In the good old days, the Rose Bowl matchup of Big Ten champion versus the Pacific Coast champion matched a physical and intimidating team against a smaller, faster squad with a wide-open offense. Now, the Midwest teams recruit outside their locales, bringing in speedy receivers, running backs and defensive personnel. The result is this year’s Wisconsin Badgers.
Jonathan Taylor is the best running back in the country behind one of the biggest offensive lines — the Ducks want to hold him to less than 130 yards. More than that and the Badgers will win. Wisconsin’s quarterback, Jack Coan, is steady, productive and not especially spectacular, throwing for 17 touchdowns with only four interceptions.
The defense is hard-nosed and opportunistic, just like Oregon’s, although the Ducks are better described as skilled and fast. Defensive coordinator Andy Avalos has put together an athletic batch of matchups that allow only two touchdowns per game and gets tougher closer to their end zone.
Both teams played well during the season, with the exception of one stinker. For the Badgers, it was an upset loss to a mediocre Illinois team that gratefully accepted a foolish pass interception in the last minute when Wisconsin should have been handing the ball off to Taylor.
Oregon coach Mario Cristobal’s Ducks were on the road to a berth in the football playoffs with a nine-game winning streak and, under prepared and outclassed, lost to an Arizona State team that was on a four-game losing skid.
The key to victory is the Oregon offense and quarterback Justin Herbert against the Wisconsin defense. The Badgers live and die by their defense and have an outstanding pass rush and front seven that makes life miserable for any offense.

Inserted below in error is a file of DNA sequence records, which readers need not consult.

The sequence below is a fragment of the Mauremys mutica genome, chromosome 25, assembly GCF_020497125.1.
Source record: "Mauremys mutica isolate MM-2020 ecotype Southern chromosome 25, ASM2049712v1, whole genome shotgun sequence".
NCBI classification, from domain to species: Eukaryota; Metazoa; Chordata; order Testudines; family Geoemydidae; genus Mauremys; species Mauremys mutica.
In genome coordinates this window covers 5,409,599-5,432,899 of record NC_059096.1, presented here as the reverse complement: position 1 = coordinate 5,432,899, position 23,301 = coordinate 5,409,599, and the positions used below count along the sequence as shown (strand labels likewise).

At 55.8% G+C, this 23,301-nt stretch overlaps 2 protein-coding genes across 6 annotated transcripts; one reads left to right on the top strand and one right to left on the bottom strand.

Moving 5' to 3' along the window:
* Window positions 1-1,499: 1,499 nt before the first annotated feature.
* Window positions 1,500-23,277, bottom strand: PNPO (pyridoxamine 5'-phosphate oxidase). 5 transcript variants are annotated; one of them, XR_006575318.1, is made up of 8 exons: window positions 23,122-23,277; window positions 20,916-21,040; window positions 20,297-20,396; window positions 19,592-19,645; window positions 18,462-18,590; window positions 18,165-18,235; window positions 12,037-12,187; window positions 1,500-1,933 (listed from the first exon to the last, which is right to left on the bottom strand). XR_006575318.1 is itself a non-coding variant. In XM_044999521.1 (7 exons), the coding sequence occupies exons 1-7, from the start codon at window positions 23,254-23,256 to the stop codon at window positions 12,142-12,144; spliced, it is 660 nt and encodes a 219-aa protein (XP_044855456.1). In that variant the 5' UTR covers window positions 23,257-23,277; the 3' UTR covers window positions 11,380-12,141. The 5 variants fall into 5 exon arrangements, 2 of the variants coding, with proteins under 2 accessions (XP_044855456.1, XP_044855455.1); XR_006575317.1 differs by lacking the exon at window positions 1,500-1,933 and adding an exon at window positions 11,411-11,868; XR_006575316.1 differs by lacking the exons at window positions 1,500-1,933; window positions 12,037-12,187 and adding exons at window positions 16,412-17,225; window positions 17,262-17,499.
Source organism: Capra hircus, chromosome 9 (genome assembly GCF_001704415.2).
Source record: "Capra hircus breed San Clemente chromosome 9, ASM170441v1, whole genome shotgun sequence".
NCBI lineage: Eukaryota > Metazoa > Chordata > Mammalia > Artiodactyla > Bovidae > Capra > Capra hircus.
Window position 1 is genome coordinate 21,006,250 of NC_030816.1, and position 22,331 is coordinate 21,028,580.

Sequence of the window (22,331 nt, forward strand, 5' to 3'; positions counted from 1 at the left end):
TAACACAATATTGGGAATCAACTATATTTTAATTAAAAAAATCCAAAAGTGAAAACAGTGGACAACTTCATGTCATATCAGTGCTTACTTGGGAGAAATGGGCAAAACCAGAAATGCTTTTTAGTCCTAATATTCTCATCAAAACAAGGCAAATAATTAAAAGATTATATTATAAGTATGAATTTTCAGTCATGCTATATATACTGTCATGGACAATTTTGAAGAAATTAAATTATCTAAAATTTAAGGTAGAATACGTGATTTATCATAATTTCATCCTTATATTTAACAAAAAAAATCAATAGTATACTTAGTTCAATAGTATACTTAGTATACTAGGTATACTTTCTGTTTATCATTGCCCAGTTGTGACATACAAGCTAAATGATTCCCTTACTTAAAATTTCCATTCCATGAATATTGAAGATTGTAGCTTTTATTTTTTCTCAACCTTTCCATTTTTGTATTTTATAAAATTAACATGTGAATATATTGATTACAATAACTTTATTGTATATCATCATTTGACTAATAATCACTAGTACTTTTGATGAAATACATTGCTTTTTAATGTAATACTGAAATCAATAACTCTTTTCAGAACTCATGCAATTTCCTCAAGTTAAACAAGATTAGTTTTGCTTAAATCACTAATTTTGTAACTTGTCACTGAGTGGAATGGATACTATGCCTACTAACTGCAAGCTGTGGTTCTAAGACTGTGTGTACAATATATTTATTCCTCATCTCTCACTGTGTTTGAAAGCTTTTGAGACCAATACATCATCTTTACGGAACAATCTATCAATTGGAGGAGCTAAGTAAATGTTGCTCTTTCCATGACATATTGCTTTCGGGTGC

The big question is will Cristobal go with a game plan that is more slow than go? The play caller will be UNLV head coach Marcus Arroyo, who has been in dual duty mode between his new job and offensive coordinator for the Ducks. Hope for a game plan with the balanced creativity Arroyo designed for the Utah win rather than an old-time Big Ten snoozer that spends too much time in the A gaps.
Herbert leads, and plays, best when the Ducks go up-tempo, run and pass, but Cristobal’s stubbornness relying on an inside running game with undersized backs often leads to periods of scoring famine.
Take the reins off Herbert and put the clamps on Taylor and the Ducks will break Wisconsin’s four-game bowl winning streak and put life in the West Coast’s dominance over the Midwest bullies.
Former Oregon player Ken Woody coached college football for 18 years. He will conduct his last coach's corner from 6 p.m. to 7 p.m. Jan. 8, at the 6th Street Grill.